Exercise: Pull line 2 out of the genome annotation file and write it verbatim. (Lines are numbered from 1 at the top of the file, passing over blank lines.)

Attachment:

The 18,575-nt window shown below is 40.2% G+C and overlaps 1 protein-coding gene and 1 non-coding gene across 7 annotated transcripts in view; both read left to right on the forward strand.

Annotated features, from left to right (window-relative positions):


Annotated features, from left to right (window-relative positions):